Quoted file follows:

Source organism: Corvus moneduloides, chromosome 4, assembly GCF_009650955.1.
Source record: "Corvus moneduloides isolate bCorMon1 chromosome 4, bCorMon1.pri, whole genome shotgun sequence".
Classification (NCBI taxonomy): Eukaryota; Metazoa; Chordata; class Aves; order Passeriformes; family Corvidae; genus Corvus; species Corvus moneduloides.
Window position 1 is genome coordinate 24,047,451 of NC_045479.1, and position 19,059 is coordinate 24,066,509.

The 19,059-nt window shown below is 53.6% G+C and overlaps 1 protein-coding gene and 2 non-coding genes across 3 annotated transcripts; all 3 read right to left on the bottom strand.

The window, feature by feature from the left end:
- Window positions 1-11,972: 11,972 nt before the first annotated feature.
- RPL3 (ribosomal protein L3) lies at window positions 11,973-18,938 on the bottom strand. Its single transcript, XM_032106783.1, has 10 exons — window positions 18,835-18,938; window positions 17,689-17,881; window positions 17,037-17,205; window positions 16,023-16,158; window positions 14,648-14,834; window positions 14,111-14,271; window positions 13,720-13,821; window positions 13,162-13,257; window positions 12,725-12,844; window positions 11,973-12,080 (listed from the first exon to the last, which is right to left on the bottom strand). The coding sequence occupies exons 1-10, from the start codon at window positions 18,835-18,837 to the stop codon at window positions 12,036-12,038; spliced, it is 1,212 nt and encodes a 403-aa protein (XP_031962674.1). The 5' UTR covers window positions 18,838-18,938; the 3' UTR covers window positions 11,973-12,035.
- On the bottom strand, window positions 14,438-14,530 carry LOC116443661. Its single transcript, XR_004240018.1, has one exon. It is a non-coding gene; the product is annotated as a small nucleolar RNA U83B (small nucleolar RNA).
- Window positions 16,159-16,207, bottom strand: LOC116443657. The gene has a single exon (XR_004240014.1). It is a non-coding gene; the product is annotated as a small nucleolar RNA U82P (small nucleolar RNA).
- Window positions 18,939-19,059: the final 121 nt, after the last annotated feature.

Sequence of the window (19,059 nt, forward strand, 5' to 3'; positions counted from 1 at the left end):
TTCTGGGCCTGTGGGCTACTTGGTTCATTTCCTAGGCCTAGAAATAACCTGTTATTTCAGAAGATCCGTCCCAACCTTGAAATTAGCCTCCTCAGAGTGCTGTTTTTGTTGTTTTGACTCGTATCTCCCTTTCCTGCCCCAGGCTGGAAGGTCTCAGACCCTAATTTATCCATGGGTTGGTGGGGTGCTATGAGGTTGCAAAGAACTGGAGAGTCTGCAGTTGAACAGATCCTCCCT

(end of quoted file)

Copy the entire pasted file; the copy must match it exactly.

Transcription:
Source organism: Corvus moneduloides, chromosome 4, assembly GCF_009650955.1.
Source record: "Corvus moneduloides isolate bCorMon1 chromosome 4, bCorMon1.pri, whole genome shotgun sequence".
Classification (NCBI taxonomy): Eukaryota; Metazoa; Chordata; class Aves; order Passeriformes; family Corvidae; genus Corvus; species Corvus moneduloides.
Window position 1 is genome coordinate 24,047,451 of NC_045479.1, and position 19,059 is coordinate 24,066,509.

The 19,059-nt window shown below is 53.6% G+C and overlaps 1 protein-coding gene and 2 non-coding genes across 3 annotated transcripts; all 3 read right to left on the bottom strand.

The window, feature by feature from the left end:
- Window positions 1-11,972: 11,972 nt before the first annotated feature.
- RPL3 (ribosomal protein L3) lies at window positions 11,973-18,938 on the bottom strand. Its single transcript, XM_032106783.1, has 10 exons — window positions 18,835-18,938; window positions 17,689-17,881; window positions 17,037-17,205; window positions 16,023-16,158; window positions 14,648-14,834; window positions 14,111-14,271; window positions 13,720-13,821; window positions 13,162-13,257; window positions 12,725-12,844; window positions 11,973-12,080 (listed from the first exon to the last, which is right to left on the bottom strand). The coding sequence occupies exons 1-10, from the start codon at window positions 18,835-18,837 to the stop codon at window positions 12,036-12,038; spliced, it is 1,212 nt and encodes a 403-aa protein (XP_031962674.1). The 5' UTR covers window positions 18,838-18,938; the 3' UTR covers window positions 11,973-12,035.
- On the bottom strand, window positions 14,438-14,530 carry LOC116443661. Its single transcript, XR_004240018.1, has one exon. It is a non-coding gene; the product is annotated as a small nucleolar RNA U83B (small nucleolar RNA).
- Window positions 16,159-16,207, bottom strand: LOC116443657. The gene has a single exon (XR_004240014.1). It is a non-coding gene; the product is annotated as a small nucleolar RNA U82P (small nucleolar RNA).
- Window positions 18,939-19,059: the final 121 nt, after the last annotated feature.

Sequence of the window (19,059 nt, forward strand, 5' to 3'; positions counted from 1 at the left end):
TTCTGGGCCTGTGGGCTACTTGGTTCATTTCCTAGGCCTAGAAATAACCTGTTATTTCAGAAGATCCGTCCCAACCTTGAAATTAGCCTCCTCAGAGTGCTGTTTTTGTTGTTTTGACTCGTATCTCCCTTTCCTGCCCCAGGCTGGAAGGTCTCAGACCCTAATTTATCCATGGGTTGGTGGGGTGCTATGAGGTTGCAAAGAACTGGAGAGTCTGCAGTTGAACAGATCCTCCCT